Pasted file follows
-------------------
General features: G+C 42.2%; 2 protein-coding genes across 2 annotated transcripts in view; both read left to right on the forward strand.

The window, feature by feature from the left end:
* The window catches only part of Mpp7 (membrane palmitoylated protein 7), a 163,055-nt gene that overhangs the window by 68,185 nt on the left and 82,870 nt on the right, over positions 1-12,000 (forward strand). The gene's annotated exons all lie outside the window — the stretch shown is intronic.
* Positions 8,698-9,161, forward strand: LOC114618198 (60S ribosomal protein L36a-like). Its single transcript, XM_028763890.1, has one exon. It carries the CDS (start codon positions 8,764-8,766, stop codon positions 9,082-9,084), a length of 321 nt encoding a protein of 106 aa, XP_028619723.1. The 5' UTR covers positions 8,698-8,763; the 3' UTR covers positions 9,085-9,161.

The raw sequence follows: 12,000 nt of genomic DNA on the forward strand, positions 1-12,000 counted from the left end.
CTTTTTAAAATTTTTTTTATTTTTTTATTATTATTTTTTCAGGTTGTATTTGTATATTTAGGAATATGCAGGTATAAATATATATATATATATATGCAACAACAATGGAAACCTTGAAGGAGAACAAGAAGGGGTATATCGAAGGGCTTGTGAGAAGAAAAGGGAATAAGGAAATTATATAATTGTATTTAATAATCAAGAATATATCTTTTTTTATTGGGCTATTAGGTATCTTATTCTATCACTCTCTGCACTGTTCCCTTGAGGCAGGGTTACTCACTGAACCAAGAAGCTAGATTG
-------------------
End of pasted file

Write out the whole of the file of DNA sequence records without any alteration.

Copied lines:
General features: G+C 42.2%; 2 protein-coding genes across 2 annotated transcripts in view; both read left to right on the forward strand.

The window, feature by feature from the left end:
* The window catches only part of Mpp7 (membrane palmitoylated protein 7), a 163,055-nt gene that overhangs the window by 68,185 nt on the left and 82,870 nt on the right, over positions 1-12,000 (forward strand). The gene's annotated exons all lie outside the window — the stretch shown is intronic.
* Positions 8,698-9,161, forward strand: LOC114618198 (60S ribosomal protein L36a-like). Its single transcript, XM_028763890.1, has one exon. It carries the CDS (start codon positions 8,764-8,766, stop codon positions 9,082-9,084), a length of 321 nt encoding a protein of 106 aa, XP_028619723.1. The 5' UTR covers positions 8,698-8,763; the 3' UTR covers positions 9,085-9,161.

The raw sequence follows: 12,000 nt of genomic DNA on the forward strand, positions 1-12,000 counted from the left end.
CTTTTTAAAATTTTTTTTATTTTTTTATTATTATTTTTTCAGGTTGTATTTGTATATTTAGGAATATGCAGGTATAAATATATATATATATATATGCAACAACAATGGAAACCTTGAAGGAGAACAAGAAGGGGTATATCGAAGGGCTTGTGAGAAGAAAAGGGAATAAGGAAATTATATAATTGTATTTAATAATCAAGAATATATCTTTTTTTATTGGGCTATTAGGTATCTTATTCTATCACTCTCTGCACTGTTCCCTTGAGGCAGGGTTACTCACTGAACCAAGAAGCTAGATTG